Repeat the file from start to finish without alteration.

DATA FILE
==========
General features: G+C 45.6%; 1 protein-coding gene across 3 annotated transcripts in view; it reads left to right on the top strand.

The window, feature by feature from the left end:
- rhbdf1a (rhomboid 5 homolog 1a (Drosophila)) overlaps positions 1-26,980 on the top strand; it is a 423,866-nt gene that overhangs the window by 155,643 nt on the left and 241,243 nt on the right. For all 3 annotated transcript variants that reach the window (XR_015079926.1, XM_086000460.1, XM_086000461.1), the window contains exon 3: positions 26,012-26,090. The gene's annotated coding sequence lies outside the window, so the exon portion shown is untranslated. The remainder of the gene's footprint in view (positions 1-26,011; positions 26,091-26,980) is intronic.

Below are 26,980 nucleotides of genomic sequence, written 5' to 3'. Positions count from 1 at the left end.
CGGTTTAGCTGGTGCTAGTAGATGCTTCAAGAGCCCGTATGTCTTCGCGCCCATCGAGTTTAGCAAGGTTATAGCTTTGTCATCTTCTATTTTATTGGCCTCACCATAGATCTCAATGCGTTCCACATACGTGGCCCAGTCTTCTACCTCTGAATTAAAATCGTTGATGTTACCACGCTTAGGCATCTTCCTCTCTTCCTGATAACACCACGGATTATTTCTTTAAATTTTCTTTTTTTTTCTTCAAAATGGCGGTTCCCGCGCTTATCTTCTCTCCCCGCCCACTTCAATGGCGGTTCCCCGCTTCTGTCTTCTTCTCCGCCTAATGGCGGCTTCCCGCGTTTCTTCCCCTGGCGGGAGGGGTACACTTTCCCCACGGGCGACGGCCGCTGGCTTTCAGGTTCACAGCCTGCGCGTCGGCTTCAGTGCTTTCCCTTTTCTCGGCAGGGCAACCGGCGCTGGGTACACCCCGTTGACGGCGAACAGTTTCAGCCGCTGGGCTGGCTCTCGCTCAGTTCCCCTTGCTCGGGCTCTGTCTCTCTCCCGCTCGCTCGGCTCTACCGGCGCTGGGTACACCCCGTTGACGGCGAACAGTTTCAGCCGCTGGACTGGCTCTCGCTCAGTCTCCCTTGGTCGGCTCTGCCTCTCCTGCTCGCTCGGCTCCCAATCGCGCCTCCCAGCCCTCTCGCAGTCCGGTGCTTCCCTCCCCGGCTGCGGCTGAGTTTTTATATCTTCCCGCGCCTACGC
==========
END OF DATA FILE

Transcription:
General features: G+C 45.6%; 1 protein-coding gene across 3 annotated transcripts in view; it reads left to right on the top strand.

The window, feature by feature from the left end:
- rhbdf1a (rhomboid 5 homolog 1a (Drosophila)) overlaps positions 1-26,980 on the top strand; it is a 423,866-nt gene that overhangs the window by 155,643 nt on the left and 241,243 nt on the right. For all 3 annotated transcript variants that reach the window (XR_015079926.1, XM_086000460.1, XM_086000461.1), the window contains exon 3: positions 26,012-26,090. The gene's annotated coding sequence lies outside the window, so the exon portion shown is untranslated. The remainder of the gene's footprint in view (positions 1-26,011; positions 26,091-26,980) is intronic.

Below are 26,980 nucleotides of genomic sequence, written 5' to 3'. Positions count from 1 at the left end.
CGGTTTAGCTGGTGCTAGTAGATGCTTCAAGAGCCCGTATGTCTTCGCGCCCATCGAGTTTAGCAAGGTTATAGCTTTGTCATCTTCTATTTTATTGGCCTCACCATAGATCTCAATGCGTTCCACATACGTGGCCCAGTCTTCTACCTCTGAATTAAAATCGTTGATGTTACCACGCTTAGGCATCTTCCTCTCTTCCTGATAACACCACGGATTATTTCTTTAAATTTTCTTTTTTTTTCTTCAAAATGGCGGTTCCCGCGCTTATCTTCTCTCCCCGCCCACTTCAATGGCGGTTCCCCGCTTCTGTCTTCTTCTCCGCCTAATGGCGGCTTCCCGCGTTTCTTCCCCTGGCGGGAGGGGTACACTTTCCCCACGGGCGACGGCCGCTGGCTTTCAGGTTCACAGCCTGCGCGTCGGCTTCAGTGCTTTCCCTTTTCTCGGCAGGGCAACCGGCGCTGGGTACACCCCGTTGACGGCGAACAGTTTCAGCCGCTGGGCTGGCTCTCGCTCAGTTCCCCTTGCTCGGGCTCTGTCTCTCTCCCGCTCGCTCGGCTCTACCGGCGCTGGGTACACCCCGTTGACGGCGAACAGTTTCAGCCGCTGGACTGGCTCTCGCTCAGTCTCCCTTGGTCGGCTCTGCCTCTCCTGCTCGCTCGGCTCCCAATCGCGCCTCCCAGCCCTCTCGCAGTCCGGTGCTTCCCTCCCCGGCTGCGGCTGAGTTTTTATATCTTCCCGCGCCTACGC